So what does this mean for Pennsylvania? First and foremost, unlike other states that are planning to oppose the rule, Governor Wolf is publicly supporting the rule and directed staff to begin assessing compliance options. In fact, Pennsylvania is one of four states engaged with the National Governors Association Policy Academy to evaluate cost-effective strategies to meet CPP requirements.  Compared with other states’ reduction targets, Pennsylvania’s  goal falls in the middle and is similar to that of other Mid-Atlantic and Midwestern states. As both a manufacturing center and net exporter of electricity, Pennsylvania will face additional challenges in meeting the target.

The impacts of such a sweeping rule will be better understood as more analysis on the details emerges and as states begin to develop compliance plans. At the same time, expect some interesting legal battles to emerge contesting EPA’s regulatory boundaries.

More info:  E&E’s Clean Power Plan Guide and Breaking News

See what others are saying about the final rule:

Wolf backs Obama’s Clean Power Plan

Wolf administration will seek input on crafting compliance plan

PA Chamber warns of economic and reliability impacts from CPP

Pennsylvania Environmental Council recognizes challenges and opportunities

NEI’s Fertel encouraged by changes to final rule, uncertainty remains

DOE Innovative Nuclear Research Funding Opportunity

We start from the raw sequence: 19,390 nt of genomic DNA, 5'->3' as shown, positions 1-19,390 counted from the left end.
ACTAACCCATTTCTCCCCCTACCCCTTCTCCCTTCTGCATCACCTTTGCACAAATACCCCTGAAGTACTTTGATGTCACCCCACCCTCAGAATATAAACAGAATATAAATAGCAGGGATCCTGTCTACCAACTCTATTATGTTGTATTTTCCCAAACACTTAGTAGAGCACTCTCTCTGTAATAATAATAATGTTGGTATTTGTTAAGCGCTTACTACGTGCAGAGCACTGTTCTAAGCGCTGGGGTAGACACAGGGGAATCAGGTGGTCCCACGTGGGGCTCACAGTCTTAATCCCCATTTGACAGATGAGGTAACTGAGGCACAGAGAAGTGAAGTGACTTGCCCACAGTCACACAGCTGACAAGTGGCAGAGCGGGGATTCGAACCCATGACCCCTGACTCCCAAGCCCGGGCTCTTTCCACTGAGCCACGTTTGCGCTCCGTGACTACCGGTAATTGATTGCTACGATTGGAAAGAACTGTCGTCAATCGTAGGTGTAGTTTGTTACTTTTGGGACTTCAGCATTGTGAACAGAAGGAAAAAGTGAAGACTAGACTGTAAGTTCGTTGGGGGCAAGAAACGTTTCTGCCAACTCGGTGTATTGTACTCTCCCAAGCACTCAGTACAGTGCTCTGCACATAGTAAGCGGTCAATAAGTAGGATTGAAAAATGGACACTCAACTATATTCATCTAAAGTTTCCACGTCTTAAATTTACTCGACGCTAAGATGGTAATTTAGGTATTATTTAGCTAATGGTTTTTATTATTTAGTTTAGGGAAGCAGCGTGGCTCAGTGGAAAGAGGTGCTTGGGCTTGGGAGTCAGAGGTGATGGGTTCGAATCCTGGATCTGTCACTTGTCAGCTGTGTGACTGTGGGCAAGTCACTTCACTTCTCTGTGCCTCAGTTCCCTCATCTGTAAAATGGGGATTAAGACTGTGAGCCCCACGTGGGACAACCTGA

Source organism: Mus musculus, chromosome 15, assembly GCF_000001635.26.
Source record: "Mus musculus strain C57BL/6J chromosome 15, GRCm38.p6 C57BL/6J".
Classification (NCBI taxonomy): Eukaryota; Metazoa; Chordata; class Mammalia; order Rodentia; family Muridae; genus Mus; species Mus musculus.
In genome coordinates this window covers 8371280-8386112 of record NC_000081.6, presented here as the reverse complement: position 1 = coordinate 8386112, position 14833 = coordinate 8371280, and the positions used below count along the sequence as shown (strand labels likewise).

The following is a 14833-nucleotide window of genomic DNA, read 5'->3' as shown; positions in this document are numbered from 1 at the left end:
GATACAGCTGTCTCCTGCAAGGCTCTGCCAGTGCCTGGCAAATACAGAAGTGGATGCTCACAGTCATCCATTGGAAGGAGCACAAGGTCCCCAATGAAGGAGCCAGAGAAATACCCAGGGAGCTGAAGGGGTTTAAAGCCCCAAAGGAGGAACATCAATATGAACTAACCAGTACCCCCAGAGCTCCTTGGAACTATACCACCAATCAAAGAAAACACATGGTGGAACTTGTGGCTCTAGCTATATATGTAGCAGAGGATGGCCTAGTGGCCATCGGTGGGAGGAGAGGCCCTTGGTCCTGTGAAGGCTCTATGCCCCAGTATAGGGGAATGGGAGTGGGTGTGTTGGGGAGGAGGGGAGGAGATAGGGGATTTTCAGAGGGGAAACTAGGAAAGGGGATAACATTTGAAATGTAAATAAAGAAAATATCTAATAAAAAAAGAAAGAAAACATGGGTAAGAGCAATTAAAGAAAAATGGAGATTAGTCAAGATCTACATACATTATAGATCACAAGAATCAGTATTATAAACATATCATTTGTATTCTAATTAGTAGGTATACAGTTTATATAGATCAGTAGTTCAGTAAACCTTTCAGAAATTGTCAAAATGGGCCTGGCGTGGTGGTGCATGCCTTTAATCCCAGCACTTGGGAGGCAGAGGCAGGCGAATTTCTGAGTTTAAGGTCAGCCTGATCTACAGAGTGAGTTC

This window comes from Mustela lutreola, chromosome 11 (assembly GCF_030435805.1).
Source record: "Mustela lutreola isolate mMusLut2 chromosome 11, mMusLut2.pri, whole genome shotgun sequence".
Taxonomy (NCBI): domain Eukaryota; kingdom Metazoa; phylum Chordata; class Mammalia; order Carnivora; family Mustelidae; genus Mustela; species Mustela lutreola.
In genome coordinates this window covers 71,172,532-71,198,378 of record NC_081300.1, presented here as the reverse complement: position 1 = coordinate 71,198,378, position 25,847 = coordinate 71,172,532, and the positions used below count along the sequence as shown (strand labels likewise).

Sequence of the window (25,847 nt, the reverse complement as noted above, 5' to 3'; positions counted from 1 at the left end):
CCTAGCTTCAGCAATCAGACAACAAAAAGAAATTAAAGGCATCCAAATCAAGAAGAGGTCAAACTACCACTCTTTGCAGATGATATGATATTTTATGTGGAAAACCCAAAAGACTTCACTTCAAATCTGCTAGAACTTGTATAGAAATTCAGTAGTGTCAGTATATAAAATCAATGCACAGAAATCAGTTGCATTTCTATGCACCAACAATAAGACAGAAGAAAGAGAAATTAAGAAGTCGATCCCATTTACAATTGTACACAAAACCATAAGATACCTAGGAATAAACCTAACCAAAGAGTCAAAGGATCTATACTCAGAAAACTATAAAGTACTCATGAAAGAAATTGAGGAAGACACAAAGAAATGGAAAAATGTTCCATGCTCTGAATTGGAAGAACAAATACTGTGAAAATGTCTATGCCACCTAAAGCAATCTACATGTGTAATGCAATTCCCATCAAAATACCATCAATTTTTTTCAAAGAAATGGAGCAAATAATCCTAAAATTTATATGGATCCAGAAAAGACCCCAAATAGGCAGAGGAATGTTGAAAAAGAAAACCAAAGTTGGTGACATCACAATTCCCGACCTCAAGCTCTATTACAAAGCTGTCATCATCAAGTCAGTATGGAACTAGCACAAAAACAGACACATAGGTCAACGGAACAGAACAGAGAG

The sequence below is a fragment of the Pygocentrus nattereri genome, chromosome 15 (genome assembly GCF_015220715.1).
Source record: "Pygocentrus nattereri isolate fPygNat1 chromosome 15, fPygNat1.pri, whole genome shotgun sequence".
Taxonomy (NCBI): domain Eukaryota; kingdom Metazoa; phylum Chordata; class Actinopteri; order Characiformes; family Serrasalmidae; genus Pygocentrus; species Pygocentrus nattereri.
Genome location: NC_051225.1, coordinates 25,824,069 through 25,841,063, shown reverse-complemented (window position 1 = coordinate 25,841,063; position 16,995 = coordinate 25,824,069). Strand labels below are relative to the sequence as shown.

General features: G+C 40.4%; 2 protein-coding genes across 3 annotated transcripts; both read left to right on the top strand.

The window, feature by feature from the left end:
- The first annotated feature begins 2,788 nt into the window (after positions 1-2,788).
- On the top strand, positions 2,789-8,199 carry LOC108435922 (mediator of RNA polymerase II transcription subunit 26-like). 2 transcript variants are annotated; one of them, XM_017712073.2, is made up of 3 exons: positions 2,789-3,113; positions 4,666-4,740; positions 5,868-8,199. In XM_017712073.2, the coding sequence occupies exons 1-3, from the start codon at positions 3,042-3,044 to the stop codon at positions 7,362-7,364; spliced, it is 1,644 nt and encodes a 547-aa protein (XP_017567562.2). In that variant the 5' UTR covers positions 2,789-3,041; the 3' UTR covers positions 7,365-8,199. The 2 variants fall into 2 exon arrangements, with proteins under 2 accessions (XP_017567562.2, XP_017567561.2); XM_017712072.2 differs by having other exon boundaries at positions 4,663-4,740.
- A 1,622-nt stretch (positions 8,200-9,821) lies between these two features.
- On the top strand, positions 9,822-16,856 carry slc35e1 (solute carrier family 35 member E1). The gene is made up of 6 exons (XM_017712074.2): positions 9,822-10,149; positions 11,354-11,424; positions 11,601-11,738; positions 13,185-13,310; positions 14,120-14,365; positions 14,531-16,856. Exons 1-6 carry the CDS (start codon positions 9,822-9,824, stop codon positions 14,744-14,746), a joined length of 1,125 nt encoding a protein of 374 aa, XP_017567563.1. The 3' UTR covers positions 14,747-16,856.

The Department of Energy’s (DOE) Office of Nuclear Energy (NE) conducts crosscutting nuclear energy research and development to develop innovative technologies that offer the promise of dramatically improved performance for advanced reactors and fuel cycle concepts. This funding opportunity is to support strategies and technologies for the safe, long-term management and eventual disposal of used nuclear fuel and advanced nuclear fuel and fuel cycle technologies that enhance the accident tolerance and enable sustainable fuel cycles to be demonstrated and deployed.

Current challenges include the development of high burnup fuel and cladding materials to withstand irradiation for longer periods of time with improved accident tolerance; development of simplified materials recovery technologies, waste management (including storage, transportation, and disposal), and proliferation risk reduction methods; and development of processes and tools to evaluate sustainable fuel cycle system options and to effectively communicate the results of the evaluation to stakeholders.

Estimated Total Program Funding: $56,200,000.  Applications due by Feb 18, 2016.
Full program and application details available at the National Energy University Programs website, and grants.gov

2015 Natural Gas Utilization Conference marks its fifth year

The 2015 Natural Gas Utilization Conference marks the fifth year energy leaders will gather to discuss natural gas use trends, as well as near-term opportunities and challenges. This year’s conference will provide special emphasis on the vital role infrastructure plays in getting gas to end-users.

The conference is in Canonsburg at the Hilton Garden Inn in Southpointe on Oct. 28-29.   Agenda, registration, and sponsorship opportunities are available here:  http://2015utilization.org/

The 2015 Penn State Natural Gas Utilization Conference is a collaborative effort between America’s Natural Gas Alliance, the Ben Franklin Shale Gas Innovation & Commercialization Center, and the Penn State Marcellus Center for Outreach & Research.

Conference logo

Pitt 2015 EPIC conference registration open

Tenth annual conference will feature Pittsburgh Mayor William Peduto as keynote speaker
EPIC logo

Each year, the Swanson School of Engineering and Center for Energy at the University of Pittsburgh host a two-day tour de force of the latest research, trends, and major topics lighting up the electric power industry.  Last year, the Allegheny Conference partnered with EPIC to host a joint session of the Grid Academy program as part of the EPIC agenda.